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Museum eclipse party draws large crowd

by Lindsey Wells | August 22, 2017 at 4:00 a.m.
The Sentinel-Record/Richard Rasmussen WATCH PARTY: Samantha Sharper, 9, left, and her twin sister, Mallory Sharper, of Trophy Club, Texas, look up at the solar eclipse while attending a watch event at Mid-America Science Museum on Monday.

Garland County residents looked to the sky on Monday in hopes of getting a glimpse of the first full-blown solar eclipse to sweep the U.S. from coast to coast in nearly a century.

The Hot Springs area experienced a partial solar eclipse, which reached 85.6 percent totality at around 1:15 p.m.

As the moon's shadow was cast over Hot Springs, onlookers could be seen standing along Central Avenue and in business parking lots looking up through specialized glasses to view the celestial event.

Doug Herbert, Mid-America Science Museum's director of education, said the last total eclipse that was visible in the United States was in 1979.

"Now, the last one like this that was visible across the entire United States was in 1918," Herbert added. "And the last eclipse of any kind that we could see here in Arkansas was an annular eclipse and that happened in 1994. An annular eclipse is kind of a partial eclipse."

The museum hosted an eclipse watch party Monday during which it offered free admission between noon and 2 p.m.

According to Herbert, the museum hosted the only eclipse event of its magnitude in Hot Springs, and hordes of people from across Arkansas and surrounding states took advantage of the affair.

"This might be the only time in my life that I've been excited about it being a Monday," said Bryce Matley of Tyler, Texas, whose family made the trip to Hot Springs to view the eclipse.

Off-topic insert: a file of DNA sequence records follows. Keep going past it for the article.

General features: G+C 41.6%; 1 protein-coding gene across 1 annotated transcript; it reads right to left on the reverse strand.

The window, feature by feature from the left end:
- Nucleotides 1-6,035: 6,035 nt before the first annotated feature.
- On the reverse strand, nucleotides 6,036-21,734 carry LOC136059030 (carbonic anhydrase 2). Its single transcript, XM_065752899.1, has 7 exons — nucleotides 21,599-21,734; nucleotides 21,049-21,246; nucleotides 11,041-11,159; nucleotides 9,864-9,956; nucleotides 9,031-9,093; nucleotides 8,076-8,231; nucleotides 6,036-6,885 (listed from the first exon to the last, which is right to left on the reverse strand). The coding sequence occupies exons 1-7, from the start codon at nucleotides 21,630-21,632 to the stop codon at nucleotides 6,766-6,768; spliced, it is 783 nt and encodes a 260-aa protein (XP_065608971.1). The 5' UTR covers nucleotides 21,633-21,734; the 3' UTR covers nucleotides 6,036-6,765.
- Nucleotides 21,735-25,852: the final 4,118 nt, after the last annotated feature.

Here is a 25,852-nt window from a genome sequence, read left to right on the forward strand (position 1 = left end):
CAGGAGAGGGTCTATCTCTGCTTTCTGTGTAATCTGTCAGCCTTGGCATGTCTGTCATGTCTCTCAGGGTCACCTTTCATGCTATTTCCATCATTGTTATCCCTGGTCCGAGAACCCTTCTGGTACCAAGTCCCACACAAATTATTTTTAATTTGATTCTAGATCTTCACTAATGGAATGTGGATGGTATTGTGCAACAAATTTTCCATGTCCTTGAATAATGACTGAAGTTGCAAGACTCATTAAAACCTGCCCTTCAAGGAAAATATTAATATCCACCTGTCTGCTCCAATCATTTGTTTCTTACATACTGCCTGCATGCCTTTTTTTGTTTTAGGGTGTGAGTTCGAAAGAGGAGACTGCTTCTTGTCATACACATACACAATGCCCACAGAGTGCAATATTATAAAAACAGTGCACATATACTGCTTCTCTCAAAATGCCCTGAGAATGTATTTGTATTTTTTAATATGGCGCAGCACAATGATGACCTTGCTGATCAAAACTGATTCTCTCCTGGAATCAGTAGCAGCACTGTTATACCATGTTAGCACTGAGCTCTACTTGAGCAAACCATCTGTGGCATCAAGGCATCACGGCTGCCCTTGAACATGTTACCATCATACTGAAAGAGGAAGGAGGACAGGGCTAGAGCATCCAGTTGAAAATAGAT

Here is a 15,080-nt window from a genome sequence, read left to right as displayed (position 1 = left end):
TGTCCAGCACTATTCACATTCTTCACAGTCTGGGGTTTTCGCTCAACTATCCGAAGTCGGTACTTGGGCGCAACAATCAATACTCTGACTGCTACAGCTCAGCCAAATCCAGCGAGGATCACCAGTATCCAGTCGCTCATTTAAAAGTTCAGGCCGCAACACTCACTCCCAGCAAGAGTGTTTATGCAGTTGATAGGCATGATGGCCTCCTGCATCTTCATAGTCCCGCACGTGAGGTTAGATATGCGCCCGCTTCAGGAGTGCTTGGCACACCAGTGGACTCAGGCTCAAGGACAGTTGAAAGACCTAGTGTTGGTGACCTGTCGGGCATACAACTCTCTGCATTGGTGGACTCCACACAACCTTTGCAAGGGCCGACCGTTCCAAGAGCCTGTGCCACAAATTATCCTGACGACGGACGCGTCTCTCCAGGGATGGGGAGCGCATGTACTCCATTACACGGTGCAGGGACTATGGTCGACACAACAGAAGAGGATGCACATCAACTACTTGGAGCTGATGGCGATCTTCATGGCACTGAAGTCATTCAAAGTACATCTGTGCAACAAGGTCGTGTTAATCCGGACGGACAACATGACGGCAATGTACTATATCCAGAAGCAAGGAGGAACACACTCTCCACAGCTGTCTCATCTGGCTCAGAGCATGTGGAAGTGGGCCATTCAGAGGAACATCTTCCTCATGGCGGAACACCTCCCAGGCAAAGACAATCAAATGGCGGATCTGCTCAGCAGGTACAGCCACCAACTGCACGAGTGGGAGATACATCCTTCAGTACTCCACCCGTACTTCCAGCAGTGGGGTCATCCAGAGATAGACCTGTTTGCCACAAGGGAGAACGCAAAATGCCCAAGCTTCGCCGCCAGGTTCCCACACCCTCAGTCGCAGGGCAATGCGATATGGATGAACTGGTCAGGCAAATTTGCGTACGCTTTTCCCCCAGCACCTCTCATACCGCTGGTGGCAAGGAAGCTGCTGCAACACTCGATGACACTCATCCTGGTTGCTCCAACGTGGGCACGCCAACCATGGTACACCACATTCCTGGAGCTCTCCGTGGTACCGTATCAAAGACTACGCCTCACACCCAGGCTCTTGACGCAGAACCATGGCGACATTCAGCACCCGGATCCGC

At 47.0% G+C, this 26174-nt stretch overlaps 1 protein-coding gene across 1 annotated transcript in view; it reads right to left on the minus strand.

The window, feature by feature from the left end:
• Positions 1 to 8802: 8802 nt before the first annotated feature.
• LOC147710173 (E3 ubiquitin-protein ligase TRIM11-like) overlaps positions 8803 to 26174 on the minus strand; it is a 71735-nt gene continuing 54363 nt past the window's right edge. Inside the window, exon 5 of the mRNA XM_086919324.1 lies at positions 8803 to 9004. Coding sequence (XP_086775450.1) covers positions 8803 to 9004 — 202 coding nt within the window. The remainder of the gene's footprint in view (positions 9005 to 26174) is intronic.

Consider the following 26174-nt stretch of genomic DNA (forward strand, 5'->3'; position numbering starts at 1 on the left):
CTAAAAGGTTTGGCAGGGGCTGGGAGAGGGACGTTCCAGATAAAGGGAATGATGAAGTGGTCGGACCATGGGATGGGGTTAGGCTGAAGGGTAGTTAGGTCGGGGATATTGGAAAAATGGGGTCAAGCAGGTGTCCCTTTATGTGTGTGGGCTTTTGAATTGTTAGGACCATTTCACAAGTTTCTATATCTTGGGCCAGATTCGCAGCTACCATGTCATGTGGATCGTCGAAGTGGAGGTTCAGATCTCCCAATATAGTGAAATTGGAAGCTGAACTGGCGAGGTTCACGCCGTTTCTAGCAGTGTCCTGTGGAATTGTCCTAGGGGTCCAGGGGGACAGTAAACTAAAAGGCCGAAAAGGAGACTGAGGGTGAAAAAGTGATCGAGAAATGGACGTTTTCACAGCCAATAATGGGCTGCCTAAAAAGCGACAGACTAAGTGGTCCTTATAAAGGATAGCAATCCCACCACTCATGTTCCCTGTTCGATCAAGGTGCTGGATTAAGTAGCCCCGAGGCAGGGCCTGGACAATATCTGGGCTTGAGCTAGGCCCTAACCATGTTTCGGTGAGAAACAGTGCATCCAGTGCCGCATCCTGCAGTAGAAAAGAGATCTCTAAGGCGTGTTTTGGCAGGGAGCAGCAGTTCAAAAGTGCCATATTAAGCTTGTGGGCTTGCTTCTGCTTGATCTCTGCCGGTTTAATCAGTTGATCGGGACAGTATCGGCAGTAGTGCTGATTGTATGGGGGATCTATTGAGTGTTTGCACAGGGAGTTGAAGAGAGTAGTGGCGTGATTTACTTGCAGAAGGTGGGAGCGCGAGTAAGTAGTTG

"We really had no idea how many people to expect today. The big thing is that, because it is the beginning of the school year, we didn't figure there would be a lot of kids out. I suspected it was going to be busy because no one else is doing any kind of watch party in Hot Springs, so I'm not surprised that we have the crowds we have," Herbert said.

"There is no official way of really knowing (how many people attended). An eclipse around here is a rare event, so we didn't really have a way to predict this."

The museum provided complimentary solar eclipse glasses for guests to use, and according to Jim Miller, the museum's marketing director, 300 pairs of glasses were given out in just the first 10 minutes after opening. Guests also had the opportunity to make pinhole viewers in the museum's Alliance Rubber Company Tinkering Studio to use during the eclipse.

In addition to the regular snacks provided at the museum's snack bar, fresh grilled hamburgers and hot dogs were also available for purchase, and free customized shows about past, present and future eclipses and the science behind eclipses were offered in the Oaklawn Foundation Digital Dome Theater to visitors of the museum.

"Part of our goal is to make sure that people have a good understanding of science. Astronomy is actually part of the education department's core mission, so this is really exciting because it brings into consciousness things about astronomy and that gives us a chance to kind of help them out," Herbert said.

"Leading up to this eclipse there was a lot of bad information going around. For myself, it was annoying every time I would listen to a radio show or turn on a television, people would just give bad information and the nice thing about working here is it's given us a chance to give people good information. People can call up and learn the proper way to view an eclipse, the safe way to look at the sun or not look at the sun, and that kind of thing," he added.

Local on 08/22/2017

Print Headline: Museum eclipse party draws large crowd

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